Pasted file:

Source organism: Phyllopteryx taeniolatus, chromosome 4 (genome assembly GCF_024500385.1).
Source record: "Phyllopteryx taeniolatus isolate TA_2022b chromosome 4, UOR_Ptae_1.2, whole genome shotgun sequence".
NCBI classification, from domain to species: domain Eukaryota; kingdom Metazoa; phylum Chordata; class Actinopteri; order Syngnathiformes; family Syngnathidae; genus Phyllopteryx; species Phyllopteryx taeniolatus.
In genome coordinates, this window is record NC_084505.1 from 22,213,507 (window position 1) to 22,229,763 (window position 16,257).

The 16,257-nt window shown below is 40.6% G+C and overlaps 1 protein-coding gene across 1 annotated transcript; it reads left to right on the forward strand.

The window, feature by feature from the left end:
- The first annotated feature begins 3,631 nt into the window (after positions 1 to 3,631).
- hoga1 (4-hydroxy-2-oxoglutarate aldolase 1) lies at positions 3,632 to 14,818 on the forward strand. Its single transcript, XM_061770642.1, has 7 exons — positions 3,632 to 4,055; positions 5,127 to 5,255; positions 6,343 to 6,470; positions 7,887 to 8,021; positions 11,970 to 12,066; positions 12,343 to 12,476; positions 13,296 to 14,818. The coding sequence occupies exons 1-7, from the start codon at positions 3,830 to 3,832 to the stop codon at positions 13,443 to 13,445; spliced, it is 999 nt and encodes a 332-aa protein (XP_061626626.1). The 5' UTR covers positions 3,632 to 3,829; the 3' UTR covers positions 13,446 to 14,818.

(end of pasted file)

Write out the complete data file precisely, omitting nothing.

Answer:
Source organism: Phyllopteryx taeniolatus, chromosome 4 (genome assembly GCF_024500385.1).
Source record: "Phyllopteryx taeniolatus isolate TA_2022b chromosome 4, UOR_Ptae_1.2, whole genome shotgun sequence".
NCBI classification, from domain to species: domain Eukaryota; kingdom Metazoa; phylum Chordata; class Actinopteri; order Syngnathiformes; family Syngnathidae; genus Phyllopteryx; species Phyllopteryx taeniolatus.
In genome coordinates, this window is record NC_084505.1 from 22,213,507 (window position 1) to 22,229,763 (window position 16,257).

The 16,257-nt window shown below is 40.6% G+C and overlaps 1 protein-coding gene across 1 annotated transcript; it reads left to right on the forward strand.

The window, feature by feature from the left end:
- The first annotated feature begins 3,631 nt into the window (after positions 1 to 3,631).
- hoga1 (4-hydroxy-2-oxoglutarate aldolase 1) lies at positions 3,632 to 14,818 on the forward strand. Its single transcript, XM_061770642.1, has 7 exons — positions 3,632 to 4,055; positions 5,127 to 5,255; positions 6,343 to 6,470; positions 7,887 to 8,021; positions 11,970 to 12,066; positions 12,343 to 12,476; positions 13,296 to 14,818. The coding sequence occupies exons 1-7, from the start codon at positions 3,830 to 3,832 to the stop codon at positions 13,443 to 13,445; spliced, it is 999 nt and encodes a 332-aa protein (XP_061626626.1). The 5' UTR covers positions 3,632 to 3,829; the 3' UTR covers positions 13,446 to 14,818.